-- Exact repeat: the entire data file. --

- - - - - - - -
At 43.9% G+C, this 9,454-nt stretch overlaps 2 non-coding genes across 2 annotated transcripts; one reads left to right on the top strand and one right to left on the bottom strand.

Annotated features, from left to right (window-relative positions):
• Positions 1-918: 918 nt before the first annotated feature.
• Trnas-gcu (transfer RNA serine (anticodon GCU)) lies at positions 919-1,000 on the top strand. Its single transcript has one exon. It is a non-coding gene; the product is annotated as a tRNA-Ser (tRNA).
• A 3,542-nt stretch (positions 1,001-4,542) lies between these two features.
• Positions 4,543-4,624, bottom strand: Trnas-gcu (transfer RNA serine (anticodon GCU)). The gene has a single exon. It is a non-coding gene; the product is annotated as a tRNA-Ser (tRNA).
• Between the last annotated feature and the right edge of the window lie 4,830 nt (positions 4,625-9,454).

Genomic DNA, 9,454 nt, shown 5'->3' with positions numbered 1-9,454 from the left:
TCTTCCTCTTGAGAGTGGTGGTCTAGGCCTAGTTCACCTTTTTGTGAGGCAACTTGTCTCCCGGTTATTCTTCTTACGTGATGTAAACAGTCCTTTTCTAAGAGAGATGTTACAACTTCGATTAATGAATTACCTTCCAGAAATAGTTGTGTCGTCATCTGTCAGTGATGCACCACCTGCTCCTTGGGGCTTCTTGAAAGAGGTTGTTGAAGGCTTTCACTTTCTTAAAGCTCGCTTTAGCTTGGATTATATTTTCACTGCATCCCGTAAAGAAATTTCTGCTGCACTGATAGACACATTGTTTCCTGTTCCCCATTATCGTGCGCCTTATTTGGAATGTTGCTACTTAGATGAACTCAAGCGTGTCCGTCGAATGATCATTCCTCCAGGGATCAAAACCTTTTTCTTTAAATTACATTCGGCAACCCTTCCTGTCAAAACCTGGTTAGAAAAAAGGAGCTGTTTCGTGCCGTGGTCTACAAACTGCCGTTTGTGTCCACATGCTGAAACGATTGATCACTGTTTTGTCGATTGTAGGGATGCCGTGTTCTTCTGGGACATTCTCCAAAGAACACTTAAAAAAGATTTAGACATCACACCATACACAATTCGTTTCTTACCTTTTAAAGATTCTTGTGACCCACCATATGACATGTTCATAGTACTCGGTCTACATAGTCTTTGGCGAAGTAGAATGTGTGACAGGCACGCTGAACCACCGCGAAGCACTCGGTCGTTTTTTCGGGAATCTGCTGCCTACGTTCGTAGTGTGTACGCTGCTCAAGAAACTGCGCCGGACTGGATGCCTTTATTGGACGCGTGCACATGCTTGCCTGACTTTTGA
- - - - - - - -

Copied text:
At 43.9% G+C, this 9,454-nt stretch overlaps 2 non-coding genes across 2 annotated transcripts; one reads left to right on the top strand and one right to left on the bottom strand.

Annotated features, from left to right (window-relative positions):
• Positions 1-918: 918 nt before the first annotated feature.
• Trnas-gcu (transfer RNA serine (anticodon GCU)) lies at positions 919-1,000 on the top strand. Its single transcript has one exon. It is a non-coding gene; the product is annotated as a tRNA-Ser (tRNA).
• A 3,542-nt stretch (positions 1,001-4,542) lies between these two features.
• Positions 4,543-4,624, bottom strand: Trnas-gcu (transfer RNA serine (anticodon GCU)). The gene has a single exon. It is a non-coding gene; the product is annotated as a tRNA-Ser (tRNA).
• Between the last annotated feature and the right edge of the window lie 4,830 nt (positions 4,625-9,454).

Genomic DNA, 9,454 nt, shown 5'->3' with positions numbered 1-9,454 from the left:
TCTTCCTCTTGAGAGTGGTGGTCTAGGCCTAGTTCACCTTTTTGTGAGGCAACTTGTCTCCCGGTTATTCTTCTTACGTGATGTAAACAGTCCTTTTCTAAGAGAGATGTTACAACTTCGATTAATGAATTACCTTCCAGAAATAGTTGTGTCGTCATCTGTCAGTGATGCACCACCTGCTCCTTGGGGCTTCTTGAAAGAGGTTGTTGAAGGCTTTCACTTTCTTAAAGCTCGCTTTAGCTTGGATTATATTTTCACTGCATCCCGTAAAGAAATTTCTGCTGCACTGATAGACACATTGTTTCCTGTTCCCCATTATCGTGCGCCTTATTTGGAATGTTGCTACTTAGATGAACTCAAGCGTGTCCGTCGAATGATCATTCCTCCAGGGATCAAAACCTTTTTCTTTAAATTACATTCGGCAACCCTTCCTGTCAAAACCTGGTTAGAAAAAAGGAGCTGTTTCGTGCCGTGGTCTACAAACTGCCGTTTGTGTCCACATGCTGAAACGATTGATCACTGTTTTGTCGATTGTAGGGATGCCGTGTTCTTCTGGGACATTCTCCAAAGAACACTTAAAAAAGATTTAGACATCACACCATACACAATTCGTTTCTTACCTTTTAAAGATTCTTGTGACCCACCATATGACATGTTCATAGTACTCGGTCTACATAGTCTTTGGCGAAGTAGAATGTGTGACAGGCACGCTGAACCACCGCGAAGCACTCGGTCGTTTTTTCGGGAATCTGCTGCCTACGTTCGTAGTGTGTACGCTGCTCAAGAAACTGCGCCGGACTGGATGCCTTTATTGGACGCGTGCACATGCTTGCCTGACTTTTGA